# Continuity of function $f(x)$ at irrational numbers.

Let $$\{q_k:\ k \in \mathbb N^+\}$$ be an enumeration of the rational numbers in $$[0,\ 1)$$ and let $$(a_k)$$ be a sequence of strictly positive real numbers such that

$$\sum_{k=1}^\infty a_k = 1$$

Denote $$S(x) = \{k \in \mathbb N^+:\ q_k \in [0,\ x)\}$$ i.e. indices of rational numbers in $$[0,\ x)$$ and define $$f:[0,\ 1] \rightarrow \mathbb R$$ by

$$f(x) = \begin{cases} \sum_{k \in S(x)} a_k & (x > 0) \\ 0 & (x = 0) \end{cases}$$

I know that $$f(x)$$ is discontinuous at every positive rational number. I speculate that $$f(x)$$ is continuous at irrational numbers, but I have no idea how to prove or disprove it.

## 1 Answer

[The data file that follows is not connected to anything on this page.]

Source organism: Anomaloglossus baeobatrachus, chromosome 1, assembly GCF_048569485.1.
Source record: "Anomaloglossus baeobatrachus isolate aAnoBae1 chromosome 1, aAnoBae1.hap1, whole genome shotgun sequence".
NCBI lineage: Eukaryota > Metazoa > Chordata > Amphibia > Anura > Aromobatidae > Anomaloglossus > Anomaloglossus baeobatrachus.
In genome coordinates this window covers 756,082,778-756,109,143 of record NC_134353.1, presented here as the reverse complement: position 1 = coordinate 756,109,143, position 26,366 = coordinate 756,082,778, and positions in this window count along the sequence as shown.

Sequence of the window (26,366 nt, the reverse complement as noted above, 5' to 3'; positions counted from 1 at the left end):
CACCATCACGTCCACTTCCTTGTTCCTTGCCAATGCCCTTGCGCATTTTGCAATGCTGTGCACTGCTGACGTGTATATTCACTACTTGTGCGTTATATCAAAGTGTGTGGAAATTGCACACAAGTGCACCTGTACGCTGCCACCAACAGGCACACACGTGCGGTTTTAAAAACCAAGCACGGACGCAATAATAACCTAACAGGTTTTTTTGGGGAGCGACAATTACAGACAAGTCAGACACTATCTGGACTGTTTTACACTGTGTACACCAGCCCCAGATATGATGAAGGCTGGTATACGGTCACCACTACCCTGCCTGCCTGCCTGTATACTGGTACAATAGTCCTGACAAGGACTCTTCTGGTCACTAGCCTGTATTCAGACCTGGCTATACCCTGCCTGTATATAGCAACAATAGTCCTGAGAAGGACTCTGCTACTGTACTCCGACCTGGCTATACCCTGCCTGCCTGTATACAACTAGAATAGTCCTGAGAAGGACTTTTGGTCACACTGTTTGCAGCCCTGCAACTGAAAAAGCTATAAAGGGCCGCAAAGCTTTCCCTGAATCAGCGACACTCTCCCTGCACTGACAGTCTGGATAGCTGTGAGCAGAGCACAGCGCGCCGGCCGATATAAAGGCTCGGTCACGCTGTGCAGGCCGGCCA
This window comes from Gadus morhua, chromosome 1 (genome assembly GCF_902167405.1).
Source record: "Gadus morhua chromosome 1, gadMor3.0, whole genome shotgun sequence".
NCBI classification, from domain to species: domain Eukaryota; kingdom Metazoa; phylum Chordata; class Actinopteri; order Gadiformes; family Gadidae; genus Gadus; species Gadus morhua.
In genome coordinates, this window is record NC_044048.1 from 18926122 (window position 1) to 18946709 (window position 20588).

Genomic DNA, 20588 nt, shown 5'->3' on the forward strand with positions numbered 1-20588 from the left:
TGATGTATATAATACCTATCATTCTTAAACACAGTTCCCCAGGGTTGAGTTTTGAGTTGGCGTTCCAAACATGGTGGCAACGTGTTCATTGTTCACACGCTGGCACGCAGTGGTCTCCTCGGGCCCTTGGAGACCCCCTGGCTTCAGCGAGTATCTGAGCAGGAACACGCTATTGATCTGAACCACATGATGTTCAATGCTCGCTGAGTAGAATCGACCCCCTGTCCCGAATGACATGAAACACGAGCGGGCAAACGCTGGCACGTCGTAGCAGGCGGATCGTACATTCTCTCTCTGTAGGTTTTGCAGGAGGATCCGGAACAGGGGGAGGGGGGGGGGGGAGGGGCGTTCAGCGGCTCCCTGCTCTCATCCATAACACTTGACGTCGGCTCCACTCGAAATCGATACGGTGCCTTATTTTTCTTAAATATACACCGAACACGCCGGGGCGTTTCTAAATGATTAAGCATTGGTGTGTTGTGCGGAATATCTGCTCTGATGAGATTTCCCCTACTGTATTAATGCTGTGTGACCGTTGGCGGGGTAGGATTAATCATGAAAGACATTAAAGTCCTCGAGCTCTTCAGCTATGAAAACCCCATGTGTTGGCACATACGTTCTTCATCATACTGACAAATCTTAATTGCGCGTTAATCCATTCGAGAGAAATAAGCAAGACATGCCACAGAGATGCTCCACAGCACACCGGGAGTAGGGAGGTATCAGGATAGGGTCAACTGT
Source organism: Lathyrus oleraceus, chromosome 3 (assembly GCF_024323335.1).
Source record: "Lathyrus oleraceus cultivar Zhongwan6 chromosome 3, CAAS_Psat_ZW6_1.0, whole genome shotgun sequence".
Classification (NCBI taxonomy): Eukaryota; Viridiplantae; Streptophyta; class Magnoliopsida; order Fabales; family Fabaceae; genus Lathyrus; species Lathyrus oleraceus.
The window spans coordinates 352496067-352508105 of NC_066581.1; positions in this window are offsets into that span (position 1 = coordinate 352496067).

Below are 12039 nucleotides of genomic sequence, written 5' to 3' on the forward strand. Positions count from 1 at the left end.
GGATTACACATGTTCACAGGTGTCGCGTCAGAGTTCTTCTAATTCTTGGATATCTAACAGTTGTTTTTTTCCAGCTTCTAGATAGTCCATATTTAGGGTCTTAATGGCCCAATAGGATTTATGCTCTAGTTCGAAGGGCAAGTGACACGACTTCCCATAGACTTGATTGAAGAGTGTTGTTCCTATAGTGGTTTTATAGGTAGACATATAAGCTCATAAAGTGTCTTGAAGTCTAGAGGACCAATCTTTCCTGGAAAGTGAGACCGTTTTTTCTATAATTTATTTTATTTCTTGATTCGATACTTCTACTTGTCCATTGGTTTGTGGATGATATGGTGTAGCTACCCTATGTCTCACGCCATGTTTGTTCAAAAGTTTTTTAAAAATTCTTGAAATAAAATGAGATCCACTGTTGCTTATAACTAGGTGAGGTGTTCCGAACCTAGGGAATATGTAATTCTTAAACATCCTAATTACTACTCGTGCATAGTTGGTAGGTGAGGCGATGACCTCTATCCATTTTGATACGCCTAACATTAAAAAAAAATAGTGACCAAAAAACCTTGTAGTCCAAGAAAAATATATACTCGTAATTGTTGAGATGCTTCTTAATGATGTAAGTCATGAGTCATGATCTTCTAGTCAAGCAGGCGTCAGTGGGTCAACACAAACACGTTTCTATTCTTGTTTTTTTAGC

You can find an answer in this thread. Although the situation is more special, because there $$a_k = 2^{-k}$$ is chosen, the proof doesn't change. Let $$x \in \mathbb{R}$$ be irrational, and let $$N \in \mathbb{N}$$ with $$\sum_{k=N1}^\infty a_n < \varepsilon/2$$. Now define $$\delta:= \min_{i=1,\ldots,N}|q_i-x|.$$ For any $$|y-x| < \delta$$ we have $$q_k \in [0,x)$$ if and only if $$q_k \in [0,y)$$ for all $$k=1,\ldots,N$$. Thus $$S(x) \cap [1,N] = S(y) \cap [1,N]$$ and therefore $$|f(x)-f(y)| \le 2 \sum_{k=N+1}^\infty a_k<\varepsilon.$$